Somebody at Real Life Prebyterians posted this from my old blog, which got some guys mad at Covenanter Theonomists group. So if I am going to get all that traffic, might as well get it here.
The Covenanter Theonomist group on Facebook actually had a lot going for it. Unlike Reconstructionists groups, they cared for the church (so to speak) and had a modicum of self-reflection. I did notice a number of unhealthy habits, though.
- Inventing Kinism: One of the most overblown debates in the Reformed world is kinism. I don’t want to get into defining it. The troubling phenomenon, though, is that groups associated with theonomy often attract kinists. I wonder why that is. These guys look for Kinists to create so they can talk about how evil slavery and the South is. Their definition of kinism also happens to include every human society until 1789. I am not endorsing kinism, mind you, but I am equally wary of over-reacting to such an extent that you are a Jacobin from the French Revolution.
- Speaking of which, the Covenanters, which were usually a Northern Christian denomination in the United States, love to praise Lincoln and John Brown and attack the South (see here for the most devastating deconstruction of American Covenanter thought). It’s sort of myopic and disturbing. They brag about how they opposed man-stealing while never reflecting on how Roman Christian slave-owners in the New Testament might have acquired slaves (hint: it had to do with empire and conquest). They even boast about denying communion to Southern Slave owners (though this was probably a moot point, since the RCNA really wasn’t operative in the South, and the Scottish ecclesial tradition probably didn’t have Communion that often, anyway). This is going beyond Scripture is is “getting holier than Jesus.”
- Will a Covenanter movement ever “get off the ground?” No. With a few exceptions, Covenanter denominations are almost always the results of schisms from the larger Reformed world. They are intellectually isolated (this isn’t a value judgment; it’s a historical observation) and really haven’t contributed much to Reformed theology in the last 300 years beyond some monographs on the Mediatorial Reign of Christ, which is staple Reformed thought, anyway.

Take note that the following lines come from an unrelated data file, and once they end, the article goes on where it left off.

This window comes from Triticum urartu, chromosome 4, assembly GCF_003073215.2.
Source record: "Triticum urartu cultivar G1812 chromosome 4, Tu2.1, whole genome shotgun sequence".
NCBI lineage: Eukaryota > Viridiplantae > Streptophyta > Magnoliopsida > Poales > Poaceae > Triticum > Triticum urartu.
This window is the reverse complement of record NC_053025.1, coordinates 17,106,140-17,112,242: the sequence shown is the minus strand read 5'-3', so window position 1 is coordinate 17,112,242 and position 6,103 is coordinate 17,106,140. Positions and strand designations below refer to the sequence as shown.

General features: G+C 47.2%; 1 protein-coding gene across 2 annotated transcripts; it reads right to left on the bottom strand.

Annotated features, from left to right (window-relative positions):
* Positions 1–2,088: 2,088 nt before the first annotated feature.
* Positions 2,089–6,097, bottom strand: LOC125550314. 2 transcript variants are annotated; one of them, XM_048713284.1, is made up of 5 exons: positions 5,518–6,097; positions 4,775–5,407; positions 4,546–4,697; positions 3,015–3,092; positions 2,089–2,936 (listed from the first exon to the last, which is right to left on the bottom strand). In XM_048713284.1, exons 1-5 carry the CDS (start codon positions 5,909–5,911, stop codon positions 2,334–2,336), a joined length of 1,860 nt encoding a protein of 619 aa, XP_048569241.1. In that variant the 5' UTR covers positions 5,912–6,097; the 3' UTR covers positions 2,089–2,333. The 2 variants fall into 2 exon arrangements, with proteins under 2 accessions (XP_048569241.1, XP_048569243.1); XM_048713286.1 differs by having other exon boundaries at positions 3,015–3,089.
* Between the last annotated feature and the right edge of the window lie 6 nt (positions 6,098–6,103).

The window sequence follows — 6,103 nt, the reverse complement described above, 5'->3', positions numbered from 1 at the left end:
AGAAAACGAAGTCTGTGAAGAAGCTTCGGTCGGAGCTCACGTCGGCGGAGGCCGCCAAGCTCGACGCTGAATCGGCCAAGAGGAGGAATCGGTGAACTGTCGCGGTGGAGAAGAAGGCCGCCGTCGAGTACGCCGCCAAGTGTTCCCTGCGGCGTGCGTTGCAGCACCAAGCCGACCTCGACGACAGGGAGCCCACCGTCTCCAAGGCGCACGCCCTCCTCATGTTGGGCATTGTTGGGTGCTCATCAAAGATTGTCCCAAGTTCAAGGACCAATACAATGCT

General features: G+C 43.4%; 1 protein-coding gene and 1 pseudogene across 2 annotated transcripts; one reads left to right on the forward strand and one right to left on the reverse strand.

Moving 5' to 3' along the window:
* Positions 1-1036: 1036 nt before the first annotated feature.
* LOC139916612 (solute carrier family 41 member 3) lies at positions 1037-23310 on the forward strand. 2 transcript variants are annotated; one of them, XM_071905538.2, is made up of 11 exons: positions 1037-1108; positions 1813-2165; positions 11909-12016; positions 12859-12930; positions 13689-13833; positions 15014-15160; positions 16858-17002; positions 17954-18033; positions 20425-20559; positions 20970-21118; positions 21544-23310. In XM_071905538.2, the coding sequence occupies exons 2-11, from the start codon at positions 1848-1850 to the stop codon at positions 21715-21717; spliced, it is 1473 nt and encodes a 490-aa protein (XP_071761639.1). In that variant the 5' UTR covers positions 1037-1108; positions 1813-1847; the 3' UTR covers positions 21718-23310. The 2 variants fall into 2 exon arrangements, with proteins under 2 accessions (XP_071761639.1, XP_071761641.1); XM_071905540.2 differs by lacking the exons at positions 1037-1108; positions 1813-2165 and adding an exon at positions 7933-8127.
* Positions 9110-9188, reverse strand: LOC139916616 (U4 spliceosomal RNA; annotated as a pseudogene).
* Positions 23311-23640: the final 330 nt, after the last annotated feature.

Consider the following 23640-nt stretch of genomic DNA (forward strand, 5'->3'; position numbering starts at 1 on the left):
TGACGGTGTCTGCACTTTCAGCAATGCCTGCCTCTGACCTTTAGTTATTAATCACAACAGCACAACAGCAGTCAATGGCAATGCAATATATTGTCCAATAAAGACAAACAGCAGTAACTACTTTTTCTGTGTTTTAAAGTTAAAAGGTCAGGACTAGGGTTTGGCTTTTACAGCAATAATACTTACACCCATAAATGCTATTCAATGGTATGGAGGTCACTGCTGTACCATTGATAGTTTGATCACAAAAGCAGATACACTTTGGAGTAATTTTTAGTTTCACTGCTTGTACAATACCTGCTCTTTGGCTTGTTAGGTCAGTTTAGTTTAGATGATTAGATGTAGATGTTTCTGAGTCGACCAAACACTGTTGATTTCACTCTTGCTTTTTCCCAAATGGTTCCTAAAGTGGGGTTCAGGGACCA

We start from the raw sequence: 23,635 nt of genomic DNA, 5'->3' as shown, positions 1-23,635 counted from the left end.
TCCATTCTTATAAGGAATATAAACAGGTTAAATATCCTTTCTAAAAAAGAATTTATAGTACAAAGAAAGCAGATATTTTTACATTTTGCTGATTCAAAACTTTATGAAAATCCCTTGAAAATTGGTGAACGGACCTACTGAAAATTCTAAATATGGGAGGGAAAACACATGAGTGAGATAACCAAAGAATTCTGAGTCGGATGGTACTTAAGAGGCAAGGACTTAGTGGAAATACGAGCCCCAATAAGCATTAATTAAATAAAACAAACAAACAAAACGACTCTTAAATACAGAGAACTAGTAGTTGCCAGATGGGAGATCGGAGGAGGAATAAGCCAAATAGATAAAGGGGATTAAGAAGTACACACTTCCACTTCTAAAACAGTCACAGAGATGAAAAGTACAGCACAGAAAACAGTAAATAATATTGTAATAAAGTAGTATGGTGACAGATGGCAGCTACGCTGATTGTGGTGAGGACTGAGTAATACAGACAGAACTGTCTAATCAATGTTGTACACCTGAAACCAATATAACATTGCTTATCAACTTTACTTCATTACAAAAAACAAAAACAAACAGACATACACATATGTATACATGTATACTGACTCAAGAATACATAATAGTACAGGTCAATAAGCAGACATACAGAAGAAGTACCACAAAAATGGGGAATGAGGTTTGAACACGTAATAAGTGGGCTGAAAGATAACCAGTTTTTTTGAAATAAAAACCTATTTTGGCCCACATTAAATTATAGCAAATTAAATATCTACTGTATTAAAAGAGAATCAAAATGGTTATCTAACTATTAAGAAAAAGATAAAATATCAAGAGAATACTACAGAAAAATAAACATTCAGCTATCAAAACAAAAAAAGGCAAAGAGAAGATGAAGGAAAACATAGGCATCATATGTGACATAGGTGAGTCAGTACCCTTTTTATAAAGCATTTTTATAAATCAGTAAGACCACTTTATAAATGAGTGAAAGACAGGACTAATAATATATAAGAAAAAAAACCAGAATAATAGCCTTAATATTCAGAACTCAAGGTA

- One of the reasons they won’t get off the ground is that they are self-legally obligated to support a magistrate who upholds the Solemn League and Covenant. I’ll let you reflect on that possibility for a while. (although they didn’t have a problem joining with Lincoln to attack their fellow Celtic brothers in the South; evidently the Constitution wasn’t that bad then).
Athenagoras, defending the church against the pagan charge of cannibalism said, “moreover, we have slaves: some of us more, some fewer. We cannot hide anything from them; yet not one of them has made up such tall stories against us.” (Early Church Fathers, ed. C.C. Richardson, p. 338). But Alexander McLeod says to the slaveholder, “you cannot be in the church,” (p. 25) and this posture was eventually ratified by the entire covenanter church. On this point, their righteousness exceeded even that of our Lord and the apostles. And that is heady stuff.
“Most of its members were enthusiastically for the war and anxious to participate in it as far as they could without violating their principle of dissent from the government.” (p. 58) This despite the fact that Lincoln himself constantly said the war was not about slavery. We now know Lincoln was a pathological liar; the covenanters must have known this in their bones as well, and gave vent to their approval of the “real reason,” concealed by Lincoln. At any rate, it is hard to imagine them getting so excited about a war that was about enforced union. In view of their history, that would be ironic indeed.
However, they exhibited a certain naiveté in two ways which may go part way to explain the madness. At one point, they concocted an oath to propose to the US as a basis for enlisting in the army, an oath that would be consistent with continued resistance to full submission. “I do swear by the living God, that I will be faithful to the United States, and will aid and defend them against the armies of the Confederate States, yielding all due obedience to military orders.” (p. 58) The charming bit here is the notion of defendingagainst the armies of the CSA — armies which were purely defensive, and which would have been glad to disperse and go home, if it weren’t for the invading and marauding union armies. Somehow, they had built up a mythic view of an aggressive South, gobbling up adjacent lands by force of arms.